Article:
However, these protests were not enough to stop the school closings, so on November 11, students at Fernao Dias occupied their school. At 6 am, the students locked the door of the school and organized a student assembly that voted to in favor of occupation, despite threats from the administration, some teachers, and the police. They also reached out to other schools, inviting students to join their occupation and created a pamphlet that explained how to occupy a school.

A few days later, three schools were occupied. After one month, over 190 schools had been occupied in Sao Paulo and a few in other states. Most of these schools are still occupied to this day.

The government tried several tactics to break the student movement. At first, officials proposed that students leave the occupation to negotiate with the governor in his office. The students answered that the governor should send a representative to them, but they had no intention of leaving the occupation. The government also tried to negotiate with each individual school, using a “divide and conquer” technique. Students rejected proposals to negotiate individually, saying that the government would have to negotiate with students from all occupied schools at once, or not at all.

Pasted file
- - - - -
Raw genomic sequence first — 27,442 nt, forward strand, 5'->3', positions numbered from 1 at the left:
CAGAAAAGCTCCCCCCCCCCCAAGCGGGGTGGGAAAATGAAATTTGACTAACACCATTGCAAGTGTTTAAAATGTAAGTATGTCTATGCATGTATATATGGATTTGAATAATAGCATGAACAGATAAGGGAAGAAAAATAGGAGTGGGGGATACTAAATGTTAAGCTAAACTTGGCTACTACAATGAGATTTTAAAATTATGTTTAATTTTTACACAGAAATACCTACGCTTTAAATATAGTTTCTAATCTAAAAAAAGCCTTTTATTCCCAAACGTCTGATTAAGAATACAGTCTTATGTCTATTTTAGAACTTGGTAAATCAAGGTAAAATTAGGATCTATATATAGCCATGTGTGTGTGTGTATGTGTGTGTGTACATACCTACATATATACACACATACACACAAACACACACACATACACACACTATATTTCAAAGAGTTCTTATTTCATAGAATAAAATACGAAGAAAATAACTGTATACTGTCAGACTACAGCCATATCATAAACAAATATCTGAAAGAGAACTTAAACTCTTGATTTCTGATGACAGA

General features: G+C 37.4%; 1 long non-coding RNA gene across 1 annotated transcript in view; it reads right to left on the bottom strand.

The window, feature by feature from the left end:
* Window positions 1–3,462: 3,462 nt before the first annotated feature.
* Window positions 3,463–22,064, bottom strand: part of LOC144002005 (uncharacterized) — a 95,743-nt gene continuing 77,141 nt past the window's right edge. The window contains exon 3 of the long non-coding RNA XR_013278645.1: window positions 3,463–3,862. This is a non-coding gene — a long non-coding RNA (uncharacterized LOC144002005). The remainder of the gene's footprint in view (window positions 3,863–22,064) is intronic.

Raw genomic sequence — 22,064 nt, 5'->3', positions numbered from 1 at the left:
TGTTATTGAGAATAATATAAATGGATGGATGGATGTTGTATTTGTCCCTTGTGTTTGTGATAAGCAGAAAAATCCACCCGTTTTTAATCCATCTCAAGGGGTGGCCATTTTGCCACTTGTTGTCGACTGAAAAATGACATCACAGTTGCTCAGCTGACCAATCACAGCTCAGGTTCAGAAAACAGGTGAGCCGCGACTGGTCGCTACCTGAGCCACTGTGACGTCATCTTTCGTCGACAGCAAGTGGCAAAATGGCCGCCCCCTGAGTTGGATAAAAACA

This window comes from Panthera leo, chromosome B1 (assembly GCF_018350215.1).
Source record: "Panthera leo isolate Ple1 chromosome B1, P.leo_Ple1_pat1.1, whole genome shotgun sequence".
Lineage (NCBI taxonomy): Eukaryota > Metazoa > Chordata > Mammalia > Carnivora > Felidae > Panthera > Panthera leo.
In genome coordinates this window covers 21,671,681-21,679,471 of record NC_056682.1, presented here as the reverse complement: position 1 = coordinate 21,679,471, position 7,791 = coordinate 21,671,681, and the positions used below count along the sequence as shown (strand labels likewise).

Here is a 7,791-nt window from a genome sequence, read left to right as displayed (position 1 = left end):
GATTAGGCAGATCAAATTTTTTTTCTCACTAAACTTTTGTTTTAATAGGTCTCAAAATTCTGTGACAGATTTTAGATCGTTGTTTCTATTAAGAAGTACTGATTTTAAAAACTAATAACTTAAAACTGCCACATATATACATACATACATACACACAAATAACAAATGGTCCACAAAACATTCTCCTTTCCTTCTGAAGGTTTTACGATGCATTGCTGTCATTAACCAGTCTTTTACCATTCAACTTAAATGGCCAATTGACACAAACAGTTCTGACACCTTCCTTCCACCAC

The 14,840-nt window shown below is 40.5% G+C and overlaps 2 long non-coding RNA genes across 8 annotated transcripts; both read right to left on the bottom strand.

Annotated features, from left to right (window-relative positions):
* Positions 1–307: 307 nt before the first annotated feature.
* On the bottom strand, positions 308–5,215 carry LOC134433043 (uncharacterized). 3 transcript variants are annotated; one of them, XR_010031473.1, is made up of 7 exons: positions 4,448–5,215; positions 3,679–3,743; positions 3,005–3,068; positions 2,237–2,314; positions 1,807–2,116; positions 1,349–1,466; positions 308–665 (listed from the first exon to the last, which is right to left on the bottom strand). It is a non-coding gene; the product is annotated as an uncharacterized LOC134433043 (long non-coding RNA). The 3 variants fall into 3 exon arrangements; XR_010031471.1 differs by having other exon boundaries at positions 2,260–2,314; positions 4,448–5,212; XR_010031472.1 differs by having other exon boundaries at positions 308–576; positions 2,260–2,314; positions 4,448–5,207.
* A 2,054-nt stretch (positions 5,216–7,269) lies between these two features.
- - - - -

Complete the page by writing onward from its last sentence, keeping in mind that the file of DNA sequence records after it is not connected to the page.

The media used another insidious tactic, releasing a story claiming that the high school students had been victorious because there would no longer be school closings. However, upon further inspection, the governor had merely announced he would not close high schools in 2015.

The government has also used the police to intimidate students and even try to force them out of the occupations. At some schools, the police beat and arrested students.

Brazilian students were inspired by the example of Chilean students in 2011 who organized mass protests and occupations, demanding free public education—a movement known as the “Chilean Winter.” During the course of the Brazilian occupations, students Skyped with Chilean students, receiving support, encouragement and tips.

Organizing the occupations